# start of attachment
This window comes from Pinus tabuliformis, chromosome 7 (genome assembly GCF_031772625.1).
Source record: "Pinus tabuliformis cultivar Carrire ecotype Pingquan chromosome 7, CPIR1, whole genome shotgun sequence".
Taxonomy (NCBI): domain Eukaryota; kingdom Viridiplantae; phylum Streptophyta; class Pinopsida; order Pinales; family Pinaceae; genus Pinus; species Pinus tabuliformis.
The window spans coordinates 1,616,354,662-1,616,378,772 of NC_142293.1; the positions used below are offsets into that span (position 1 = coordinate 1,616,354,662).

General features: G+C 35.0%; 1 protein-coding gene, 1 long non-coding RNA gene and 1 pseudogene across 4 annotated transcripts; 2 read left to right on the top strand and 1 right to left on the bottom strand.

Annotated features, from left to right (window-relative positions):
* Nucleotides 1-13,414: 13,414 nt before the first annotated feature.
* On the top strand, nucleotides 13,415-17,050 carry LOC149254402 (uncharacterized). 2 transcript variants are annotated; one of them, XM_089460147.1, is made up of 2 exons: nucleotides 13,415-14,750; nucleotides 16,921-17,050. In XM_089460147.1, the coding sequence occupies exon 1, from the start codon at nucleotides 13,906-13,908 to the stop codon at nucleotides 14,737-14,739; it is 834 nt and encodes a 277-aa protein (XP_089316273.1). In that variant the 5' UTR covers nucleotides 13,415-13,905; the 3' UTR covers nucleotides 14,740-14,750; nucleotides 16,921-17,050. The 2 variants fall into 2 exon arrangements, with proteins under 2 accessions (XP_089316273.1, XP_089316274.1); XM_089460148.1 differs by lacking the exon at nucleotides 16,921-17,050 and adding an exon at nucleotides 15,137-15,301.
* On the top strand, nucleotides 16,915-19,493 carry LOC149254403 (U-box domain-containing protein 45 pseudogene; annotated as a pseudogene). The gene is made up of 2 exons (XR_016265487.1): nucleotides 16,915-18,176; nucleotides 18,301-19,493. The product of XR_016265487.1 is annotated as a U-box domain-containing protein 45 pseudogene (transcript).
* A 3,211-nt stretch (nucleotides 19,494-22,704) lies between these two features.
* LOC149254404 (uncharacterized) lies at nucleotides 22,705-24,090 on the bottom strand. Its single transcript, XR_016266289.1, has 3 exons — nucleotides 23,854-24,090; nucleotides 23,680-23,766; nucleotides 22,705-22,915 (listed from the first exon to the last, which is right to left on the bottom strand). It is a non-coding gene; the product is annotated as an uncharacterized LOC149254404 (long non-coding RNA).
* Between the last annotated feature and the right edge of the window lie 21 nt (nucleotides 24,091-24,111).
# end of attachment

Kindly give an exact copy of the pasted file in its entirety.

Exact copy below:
This window comes from Pinus tabuliformis, chromosome 7 (genome assembly GCF_031772625.1).
Source record: "Pinus tabuliformis cultivar Carrire ecotype Pingquan chromosome 7, CPIR1, whole genome shotgun sequence".
Taxonomy (NCBI): domain Eukaryota; kingdom Viridiplantae; phylum Streptophyta; class Pinopsida; order Pinales; family Pinaceae; genus Pinus; species Pinus tabuliformis.
The window spans coordinates 1,616,354,662-1,616,378,772 of NC_142293.1; the positions used below are offsets into that span (position 1 = coordinate 1,616,354,662).

General features: G+C 35.0%; 1 protein-coding gene, 1 long non-coding RNA gene and 1 pseudogene across 4 annotated transcripts; 2 read left to right on the top strand and 1 right to left on the bottom strand.

Annotated features, from left to right (window-relative positions):
* Nucleotides 1-13,414: 13,414 nt before the first annotated feature.
* On the top strand, nucleotides 13,415-17,050 carry LOC149254402 (uncharacterized). 2 transcript variants are annotated; one of them, XM_089460147.1, is made up of 2 exons: nucleotides 13,415-14,750; nucleotides 16,921-17,050. In XM_089460147.1, the coding sequence occupies exon 1, from the start codon at nucleotides 13,906-13,908 to the stop codon at nucleotides 14,737-14,739; it is 834 nt and encodes a 277-aa protein (XP_089316273.1). In that variant the 5' UTR covers nucleotides 13,415-13,905; the 3' UTR covers nucleotides 14,740-14,750; nucleotides 16,921-17,050. The 2 variants fall into 2 exon arrangements, with proteins under 2 accessions (XP_089316273.1, XP_089316274.1); XM_089460148.1 differs by lacking the exon at nucleotides 16,921-17,050 and adding an exon at nucleotides 15,137-15,301.
* On the top strand, nucleotides 16,915-19,493 carry LOC149254403 (U-box domain-containing protein 45 pseudogene; annotated as a pseudogene). The gene is made up of 2 exons (XR_016265487.1): nucleotides 16,915-18,176; nucleotides 18,301-19,493. The product of XR_016265487.1 is annotated as a U-box domain-containing protein 45 pseudogene (transcript).
* A 3,211-nt stretch (nucleotides 19,494-22,704) lies between these two features.
* LOC149254404 (uncharacterized) lies at nucleotides 22,705-24,090 on the bottom strand. Its single transcript, XR_016266289.1, has 3 exons — nucleotides 23,854-24,090; nucleotides 23,680-23,766; nucleotides 22,705-22,915 (listed from the first exon to the last, which is right to left on the bottom strand). It is a non-coding gene; the product is annotated as an uncharacterized LOC149254404 (long non-coding RNA).
* Between the last annotated feature and the right edge of the window lie 21 nt (nucleotides 24,091-24,111).